Cards roll past Tigers for first Series win since '82

ST. LOUIS (AP) -- No Fall Classic, for sure.

Flatter than the Midwestern heartland and a flop in the TV

ratings, this World Series crowned a champion that barely made it

to the postseason and then had to survive rain and cold as much as

the bumbling Detroit Tigers.

Game 5 Breakdown

Unsung Hero

Yadier Molina. He led off the second inning with a single and came around to score the first run of the game. The Cardinals catcher finished 3-for-4 with two runs and was a defensive stalwart behind the plate.


Brandon Inge. The Tigers third baseman picked a bad day to have an off night. His throwing error with two outs in the second allowed St. Louis to get on the board, a baserunning gaffe in the third killed a potential Detroit rally and he struck out to end the game with the tying runs on base.

Turning Point

The fourth inning. After going ahead 2-1 on Sean Casey's two-run homer, the Tigers gave the lead right back in the bottom half. Justin Verlander's throwing error -- Detroit's fifth straight game with an error by a pitcher and their eighth misplay in the Series -- led to two unearned runs, and the Cards never trailed again.

Law's Take

"St. Louis won this World Series not through great play and certainly not through tremendous talent, but by making fewer mistakes than their opponents." More from Keith Law Insider

On Deck

The Cardinals celebrate their first World Series title in 24 years and get to spend all winter basking in glory. The Tigers will have many sleepless nights wondering what went wrong.

The St. Louis Cardinals will take it, though.

They beat the Tigers 4-2 in Game 5 on Friday night behind

castoffs Jeff Weaver and David Eckstein and sore-shouldered

Scott Rolen to wrap up their first Series title in nearly a

quarter-century and 10th overall.

"I think we shocked the world," Cardinals center fielder Jim Edmonds said.

Manager Tony La Russa's team had just 83 regular-season wins,

the fewest by a World Series champion, and nearly missed the

playoffs after a late-season slump.

But St. Louis beat San Diego and the New York Mets in the first

two rounds, then won its first title since 1982 by taming a heavily

favored Tigers team that entered the Series with six days' rest and

still looked stale.

Detroit pitchers made five errors, two more than the previous

Series record.

After closer Adam Wainwright struck out Brandon Inge for the

final out, the ballpark erupted. Wainwright raised his arms in

triumph, catcher Yadier Molina ran to the mound and the pair

bounced off toward second base, where they were joined by teammates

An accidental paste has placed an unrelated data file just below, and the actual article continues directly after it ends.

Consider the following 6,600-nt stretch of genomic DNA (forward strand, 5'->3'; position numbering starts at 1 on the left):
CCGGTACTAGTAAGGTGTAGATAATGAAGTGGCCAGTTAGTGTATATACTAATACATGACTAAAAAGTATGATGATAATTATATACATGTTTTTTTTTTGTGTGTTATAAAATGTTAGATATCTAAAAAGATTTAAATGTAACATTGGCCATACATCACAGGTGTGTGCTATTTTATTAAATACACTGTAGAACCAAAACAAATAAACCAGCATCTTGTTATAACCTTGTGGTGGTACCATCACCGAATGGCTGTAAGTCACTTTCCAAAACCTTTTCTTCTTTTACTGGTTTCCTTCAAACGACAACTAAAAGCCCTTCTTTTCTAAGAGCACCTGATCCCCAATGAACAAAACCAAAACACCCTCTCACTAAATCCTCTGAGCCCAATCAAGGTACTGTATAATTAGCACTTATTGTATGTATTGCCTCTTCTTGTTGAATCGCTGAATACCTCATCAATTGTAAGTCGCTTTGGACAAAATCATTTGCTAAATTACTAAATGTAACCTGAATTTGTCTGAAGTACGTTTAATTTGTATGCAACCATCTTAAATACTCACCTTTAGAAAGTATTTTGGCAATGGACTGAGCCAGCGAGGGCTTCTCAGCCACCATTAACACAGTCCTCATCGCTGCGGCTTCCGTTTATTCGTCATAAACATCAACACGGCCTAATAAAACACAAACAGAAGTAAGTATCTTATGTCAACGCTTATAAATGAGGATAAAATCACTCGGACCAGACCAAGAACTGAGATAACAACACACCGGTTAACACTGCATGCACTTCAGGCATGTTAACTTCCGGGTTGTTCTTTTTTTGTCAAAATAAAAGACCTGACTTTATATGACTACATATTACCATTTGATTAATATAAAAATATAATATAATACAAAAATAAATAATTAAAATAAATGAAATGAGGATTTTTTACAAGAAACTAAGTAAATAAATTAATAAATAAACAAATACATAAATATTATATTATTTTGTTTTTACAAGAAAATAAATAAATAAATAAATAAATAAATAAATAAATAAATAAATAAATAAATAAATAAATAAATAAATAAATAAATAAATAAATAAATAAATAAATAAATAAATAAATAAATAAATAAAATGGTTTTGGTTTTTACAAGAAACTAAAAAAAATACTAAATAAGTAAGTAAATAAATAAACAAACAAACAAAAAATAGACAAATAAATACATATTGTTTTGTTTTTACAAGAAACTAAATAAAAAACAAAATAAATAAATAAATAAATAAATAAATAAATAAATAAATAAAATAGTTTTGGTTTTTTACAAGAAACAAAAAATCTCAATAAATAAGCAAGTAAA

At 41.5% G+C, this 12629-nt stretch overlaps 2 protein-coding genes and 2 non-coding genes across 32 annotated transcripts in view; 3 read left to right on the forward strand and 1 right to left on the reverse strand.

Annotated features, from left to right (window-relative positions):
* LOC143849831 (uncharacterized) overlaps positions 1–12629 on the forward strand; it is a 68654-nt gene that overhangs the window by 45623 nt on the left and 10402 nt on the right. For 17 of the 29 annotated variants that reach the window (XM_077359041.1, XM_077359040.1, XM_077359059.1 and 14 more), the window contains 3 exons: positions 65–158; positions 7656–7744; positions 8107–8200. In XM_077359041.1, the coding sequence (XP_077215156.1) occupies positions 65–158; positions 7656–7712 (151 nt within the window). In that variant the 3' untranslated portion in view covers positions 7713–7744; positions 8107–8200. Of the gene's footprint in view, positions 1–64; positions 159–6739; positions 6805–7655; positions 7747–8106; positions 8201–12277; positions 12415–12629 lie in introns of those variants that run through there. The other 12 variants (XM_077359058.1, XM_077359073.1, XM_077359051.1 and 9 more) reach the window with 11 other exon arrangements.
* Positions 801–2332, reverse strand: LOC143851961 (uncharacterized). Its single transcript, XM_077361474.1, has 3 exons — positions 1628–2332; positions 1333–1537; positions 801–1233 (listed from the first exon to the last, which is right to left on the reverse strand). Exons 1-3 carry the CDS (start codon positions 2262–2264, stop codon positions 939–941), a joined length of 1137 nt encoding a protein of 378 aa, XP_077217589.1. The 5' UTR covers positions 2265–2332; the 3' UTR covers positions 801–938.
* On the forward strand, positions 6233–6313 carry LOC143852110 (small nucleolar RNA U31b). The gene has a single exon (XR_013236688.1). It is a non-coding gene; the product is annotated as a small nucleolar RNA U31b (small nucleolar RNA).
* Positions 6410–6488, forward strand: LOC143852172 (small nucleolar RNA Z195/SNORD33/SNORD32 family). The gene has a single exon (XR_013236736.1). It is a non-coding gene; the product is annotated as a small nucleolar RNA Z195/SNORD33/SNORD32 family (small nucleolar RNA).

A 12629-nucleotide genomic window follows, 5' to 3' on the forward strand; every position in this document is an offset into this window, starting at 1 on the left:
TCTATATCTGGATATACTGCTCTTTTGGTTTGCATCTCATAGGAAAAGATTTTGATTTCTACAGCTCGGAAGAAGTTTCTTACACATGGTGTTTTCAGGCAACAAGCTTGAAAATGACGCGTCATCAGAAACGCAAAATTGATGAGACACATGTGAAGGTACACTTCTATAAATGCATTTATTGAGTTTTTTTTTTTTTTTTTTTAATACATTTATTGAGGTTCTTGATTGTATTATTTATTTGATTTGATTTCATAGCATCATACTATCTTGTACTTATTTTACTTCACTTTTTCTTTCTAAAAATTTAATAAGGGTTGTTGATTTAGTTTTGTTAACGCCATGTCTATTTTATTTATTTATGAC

running from the dugout and the bullpen. Ace starter Chris Carpenter and injured closer Jason Isringhausen gave La Russa bear


Minutes later, fireworks filled the sky above the ballpark.

"No one believed in us, but we believed in ourselves," said

Eckstein, the 5-foot-7 shortstop who was selected Series MVP after

batting .364.

St. Louis (83-78) almost didn't even make it to the postseason.

The Cardinals had a seven-game NL Central lead with 12 to go but

lost eight of nine before recovering to finish 1½ games ahead of

Houston, the defending NL champion.

Minnesota, in 1987, had set the previous low for wins by a

Series winner, going 85-77.

"The team that wins a world championship is the team that

played the best," La Russa said.

Against the odds

St. Louis Cardinals
The Cardinals won 83 games in the regular season. After beating the Tigers on Friday, they rank third among teams with the fewest wins to capture the World Series. St. Louis is first on that list if shortened seasons are removed.
1918Red Sox75**
* -- Strike-shortened season.
** -- Season ended after Labor Day due to war.

A repeat of 1968's dramatic Tigers-Cardinals matchup -- won by

Detroit in seven games -- ended on a cold night more suitable to

football than baseball. The Tigers made two more errors, raising

their Series total to eight -- three by Inge, the third baseman, the

rest by pitchers.

"We didn't play well enough," Tigers manager Jim Leyland said.

"There's no excuse here. I don't really know what the reasons


Eight of the 22 runs allowed by the Tigers were unearned, the

most by a team since the 1956 New York Yankees against Brooklyn.

"If you don't make the plays, you're going to lose -- whether

you're playing the Yankees or the junior varsity," Detroit closer

Todd Jones said.

Detroit, which had won in three straight Series appearances

since 1940, hit .199, the lowest in a five-game Series since the

1983 Philadelphia Phillies, with the averages of key players

shrinking with the temperature. ALCS MVP Placido Polanco was

0-for-17, Magglio Ordonez 2-for-19 (.105), Craig Monroe 3-for-20